World Afro day is described by its founder Michelle De Leon, as “a global day of change, education, and celebration of Afro hair”. The relationship between black hair and Western standards of beauty is a long and complicated one. It is a relationship situated within a complex history and includes a variety of recognisable artefacts which can trigger shared stories and experiences.
Here at the Museum in the “Bermuda & the West Indies” exhibit, one artefact, a hot comb donated by the Caines family illustrates this and connects personal experiences and objects to larger social narratives which have plagued the black community since the days of enslavement.
My relationship with the hot comb and my own hair began early in my childhood. Like most black women, my mom did my hair every Sunday for the week; from intricate braids and twists to everything in between. My hair was so thick and long that it got to the point where my mom was unable to handle it on her own and so my relationship with the hot comb and chemical straighteners began.
I vividly remember my first trip to the salon to get a chemical straightener and I can still smell the putrid smell of the texturizer that was put in my hair. The smell of burnt hair as the hairstylist ran the hot comb through my now loosened and blown out curls is something I don’t think I’ll ever forget. Something I’ll also never forget is my first hot comb burn; an incident that still makes me flinch every time I feel heat anywhere around my ears.
After the treatment, I remember running my fingers through my straightened hair and being told my hair was so pretty and I was so pretty because my hair was straight. Hearing that instilled in me a narrative that straight hair was pretty and my curly hair was something that needed to be “done”. I am not an anomaly, in fact, this narrative was the norm for the black community for a very long time.
The relationship between black women and their hair is steeped in a long and sometimes painful history. The concept of good versus bad hair is something that continues to plague the community and it ultimately stems from comparing ourselves as black women to white beauty standards. “Good hair” is silky, straight, and without tangles, and “Bad hair” is nappy, kinky hair.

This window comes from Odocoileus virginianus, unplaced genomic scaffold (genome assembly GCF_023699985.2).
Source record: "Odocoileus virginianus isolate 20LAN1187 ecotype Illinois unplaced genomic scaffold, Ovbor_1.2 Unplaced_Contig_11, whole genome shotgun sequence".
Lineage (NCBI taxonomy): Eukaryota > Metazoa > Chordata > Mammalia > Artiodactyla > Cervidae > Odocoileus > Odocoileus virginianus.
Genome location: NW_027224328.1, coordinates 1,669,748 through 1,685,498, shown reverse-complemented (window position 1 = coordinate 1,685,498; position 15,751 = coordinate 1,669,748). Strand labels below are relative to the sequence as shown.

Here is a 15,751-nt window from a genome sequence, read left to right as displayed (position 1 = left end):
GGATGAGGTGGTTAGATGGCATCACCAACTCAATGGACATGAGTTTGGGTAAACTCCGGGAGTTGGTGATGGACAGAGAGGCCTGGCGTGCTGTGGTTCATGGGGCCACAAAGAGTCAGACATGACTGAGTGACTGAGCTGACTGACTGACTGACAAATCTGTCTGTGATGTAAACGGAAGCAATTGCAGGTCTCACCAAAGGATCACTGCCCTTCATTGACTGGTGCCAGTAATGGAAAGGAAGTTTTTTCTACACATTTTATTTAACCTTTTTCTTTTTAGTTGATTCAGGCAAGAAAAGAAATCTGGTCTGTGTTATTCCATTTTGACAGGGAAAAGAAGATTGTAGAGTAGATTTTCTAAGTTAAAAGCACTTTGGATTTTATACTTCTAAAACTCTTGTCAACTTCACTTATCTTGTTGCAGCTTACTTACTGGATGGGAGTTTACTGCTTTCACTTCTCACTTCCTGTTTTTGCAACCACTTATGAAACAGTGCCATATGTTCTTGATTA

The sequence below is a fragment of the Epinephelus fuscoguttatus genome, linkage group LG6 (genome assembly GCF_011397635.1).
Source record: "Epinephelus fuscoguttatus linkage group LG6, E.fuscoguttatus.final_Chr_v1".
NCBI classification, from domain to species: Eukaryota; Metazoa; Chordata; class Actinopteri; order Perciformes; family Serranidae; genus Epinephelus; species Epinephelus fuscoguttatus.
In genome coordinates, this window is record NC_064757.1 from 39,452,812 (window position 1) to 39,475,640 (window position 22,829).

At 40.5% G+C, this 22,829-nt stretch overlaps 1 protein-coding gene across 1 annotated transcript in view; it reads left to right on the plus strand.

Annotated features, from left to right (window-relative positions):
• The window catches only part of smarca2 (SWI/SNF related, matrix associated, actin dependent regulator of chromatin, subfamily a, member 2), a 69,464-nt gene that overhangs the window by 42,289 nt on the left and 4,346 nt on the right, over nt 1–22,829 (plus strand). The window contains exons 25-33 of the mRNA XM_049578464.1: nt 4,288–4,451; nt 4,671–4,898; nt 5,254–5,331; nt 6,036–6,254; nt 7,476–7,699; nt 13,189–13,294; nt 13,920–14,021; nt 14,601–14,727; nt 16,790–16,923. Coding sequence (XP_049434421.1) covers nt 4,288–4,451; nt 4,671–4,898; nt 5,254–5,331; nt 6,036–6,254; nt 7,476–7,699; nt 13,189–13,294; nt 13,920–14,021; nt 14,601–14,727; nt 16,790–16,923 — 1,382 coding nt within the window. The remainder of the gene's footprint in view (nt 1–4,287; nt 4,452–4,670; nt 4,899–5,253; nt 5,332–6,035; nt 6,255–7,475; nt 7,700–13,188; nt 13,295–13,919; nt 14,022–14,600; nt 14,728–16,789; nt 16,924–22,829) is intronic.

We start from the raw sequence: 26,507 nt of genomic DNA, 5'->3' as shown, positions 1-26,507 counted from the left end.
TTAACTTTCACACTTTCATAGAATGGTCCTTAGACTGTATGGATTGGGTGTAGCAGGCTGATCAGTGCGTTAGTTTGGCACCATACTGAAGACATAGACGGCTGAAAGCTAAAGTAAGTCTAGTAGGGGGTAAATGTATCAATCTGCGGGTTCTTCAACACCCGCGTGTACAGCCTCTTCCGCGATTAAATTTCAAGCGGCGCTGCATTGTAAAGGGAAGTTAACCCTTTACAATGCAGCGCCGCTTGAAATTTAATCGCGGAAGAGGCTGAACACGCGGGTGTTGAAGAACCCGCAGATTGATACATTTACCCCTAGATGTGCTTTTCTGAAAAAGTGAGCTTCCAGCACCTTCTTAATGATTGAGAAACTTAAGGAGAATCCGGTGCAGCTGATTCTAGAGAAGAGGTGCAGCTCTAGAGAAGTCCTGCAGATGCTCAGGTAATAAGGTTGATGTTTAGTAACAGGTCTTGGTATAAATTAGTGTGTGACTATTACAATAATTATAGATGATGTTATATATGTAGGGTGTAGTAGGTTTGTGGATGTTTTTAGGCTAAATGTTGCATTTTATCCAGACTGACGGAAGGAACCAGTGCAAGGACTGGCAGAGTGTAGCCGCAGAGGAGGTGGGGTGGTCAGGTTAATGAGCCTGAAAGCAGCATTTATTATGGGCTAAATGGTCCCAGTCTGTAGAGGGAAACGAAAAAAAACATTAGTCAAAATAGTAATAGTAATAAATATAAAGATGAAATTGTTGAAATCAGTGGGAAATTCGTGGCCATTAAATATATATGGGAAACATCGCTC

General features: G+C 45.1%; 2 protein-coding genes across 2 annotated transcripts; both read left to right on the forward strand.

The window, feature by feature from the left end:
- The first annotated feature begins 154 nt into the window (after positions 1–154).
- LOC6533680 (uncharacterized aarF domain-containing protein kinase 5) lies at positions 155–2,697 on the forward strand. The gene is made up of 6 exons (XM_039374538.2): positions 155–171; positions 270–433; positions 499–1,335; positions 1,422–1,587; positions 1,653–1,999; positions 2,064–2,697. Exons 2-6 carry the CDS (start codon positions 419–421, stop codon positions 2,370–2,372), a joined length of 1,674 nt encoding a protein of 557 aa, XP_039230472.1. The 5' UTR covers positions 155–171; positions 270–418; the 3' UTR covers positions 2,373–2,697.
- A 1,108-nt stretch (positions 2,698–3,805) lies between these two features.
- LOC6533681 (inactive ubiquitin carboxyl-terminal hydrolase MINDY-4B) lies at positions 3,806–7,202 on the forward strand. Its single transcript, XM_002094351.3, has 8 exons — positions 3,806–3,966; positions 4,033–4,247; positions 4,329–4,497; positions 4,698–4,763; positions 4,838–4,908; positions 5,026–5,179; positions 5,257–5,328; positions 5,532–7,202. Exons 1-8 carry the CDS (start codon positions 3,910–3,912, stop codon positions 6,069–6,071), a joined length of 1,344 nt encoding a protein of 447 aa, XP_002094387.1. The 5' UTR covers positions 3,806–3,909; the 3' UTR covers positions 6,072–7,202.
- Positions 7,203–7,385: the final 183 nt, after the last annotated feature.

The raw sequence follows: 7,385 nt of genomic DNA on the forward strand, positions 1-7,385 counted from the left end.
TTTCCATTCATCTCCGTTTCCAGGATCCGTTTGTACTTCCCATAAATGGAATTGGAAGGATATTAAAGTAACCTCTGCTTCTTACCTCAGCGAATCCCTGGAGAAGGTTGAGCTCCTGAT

To straighten your hair was often seen as a rite of passage into womanhood for many young black women. It was a way of assimilating into society and securing personal, social, and economic success. Oftentimes labeled “unprofessional”, natural hair was seen as something to hide if you wanted to secure a stable income. This narrative was established during slavery when African American women had to hide their hair while they worked the fields. The back-breaking work forced upon enslaved women meant they had no time or energy to do their hair nor did they have access to commercial products and often had to create their own.
Natural hair was often described as “wool” and enslaved women found ways to cover their hair, with some women wearing wigs that replicated the hair textures of their enslaver to accommodate white beauty standards.
Black beauty was seen as the “other” in comparison to white beauty standards and and the latter continued to have a hold on the black community well into the 20th century. It prompted the development of smoothing creams, perms and the electric hot comb and provided black women an opportunity to establish their own companies and gain financial freedom and independence.
Prior to 1900, most hair products had been marketed towards white women and very few catered to black hair. But three women sought to change that, starting with Annie Turnbo Malone. In 1900, Annie began to create her own hair treatments and called them Poro. She, and her team of agents, sold them door to door, similar to traveling salesmen.